Blue Steel stars Jamie Lee Curtis as Megan Turner, a newly graduated recruit of New York City’s Police Academy who leads an otherwise quiet and lonely life. One night Turner is witness to a holdup in a supermarket. After a tense standoff with the thug (Tom Sizemore), she blasts him through the storefront window with six bullets from her service revolver. The thug’s .44 Magnum falls in front of yuppie commodities trader Eugene Hunt (Ron Silver), who secretly takes it and flees the scene. With the gun missing and no witness able to corroborate her story, Turner is suspended for shooting an unarmed man. Soon, though, her name is found carved on bullets recovered from a series of murdered bodies. Little does she suspect that the man she has begun to date, Eugene Hunt, is responsible for these random killings. As Hunt and Turner become romantically involved, Turner begins working with tough-guy homicide detective Nick Mann (Clancy Brown) in order to solve the case with her name on it. But, even once Megan discovers what Eugene has done, she is constrained from stopping him by her department’s disbelief, the yuppie’s crack lawyer, and fear for her family's safety. After Eugene murders her best friend Tracy (Elizabeth Peña) and rapes Turner, Turner is forced to violate the law in order to exact revenge on the now-psychotic Hunt.

The problem of reading Blue Steel lies in its ending, which is especially cruel towards Megan Turner’s character. She is disowned by her department; she witnesses her best friend’s murder and her lover’s attempted murder; she is raped, shot, held under guard; and worst of all she herself is finally driven to commit murder to stop Hunt. To accept the ending's violent pleasures, it seems we would need to see Blue Steel as a masochistic, misogynistic film. Or, to rescue the film from such a negative reading, we would need to dismiss the ending as succumbing to thriller genre conventions. Yet both of these readings rely on a vision of the yuppie Hunt as already damaged from the outset. If this were the case, then Turner’s heroic task would from the beginning also be impossible. So while dismissing Hunt as a merely psychotic yuppie devil may seem to rescue the film for feminist audiences (just look at what male evil a female cop faces these days), such dismissals actually make it harder to accept the narrative burden placed on Turner’s character. As a rookie policewoman, it becomes her sole responsibility to rise above the evil that men do, for which the merely psycho male has no moral culpability. When she fails to do so, the heroine becomes as evil as the villain. Focusing solely on Turner forces audiences to ask whether she acted justly in the end in committing murder, but this is an unfair question; Blue Steel punishes and puts a shell-shocked Turner in her place, but the narrative delineates that place as one created by her relationship with Hunt. It is imperative, then, to reexamine Blue Steel’s yuppie devil, for ironically only in saving him can we rescue Megan Turner.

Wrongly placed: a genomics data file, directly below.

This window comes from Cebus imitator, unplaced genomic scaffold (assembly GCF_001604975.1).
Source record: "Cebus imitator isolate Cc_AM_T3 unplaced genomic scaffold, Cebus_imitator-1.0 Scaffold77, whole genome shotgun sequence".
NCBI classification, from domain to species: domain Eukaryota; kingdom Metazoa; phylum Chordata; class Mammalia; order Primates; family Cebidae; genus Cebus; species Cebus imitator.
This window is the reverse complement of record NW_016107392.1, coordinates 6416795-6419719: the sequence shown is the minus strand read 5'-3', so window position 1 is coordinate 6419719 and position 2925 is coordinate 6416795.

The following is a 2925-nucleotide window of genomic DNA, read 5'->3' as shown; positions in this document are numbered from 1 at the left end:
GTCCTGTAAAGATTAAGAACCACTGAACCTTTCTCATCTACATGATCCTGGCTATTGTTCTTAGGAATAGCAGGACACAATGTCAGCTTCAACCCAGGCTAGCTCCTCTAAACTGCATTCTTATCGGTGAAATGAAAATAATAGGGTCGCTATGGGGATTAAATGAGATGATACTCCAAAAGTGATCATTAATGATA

Lost in the supermarket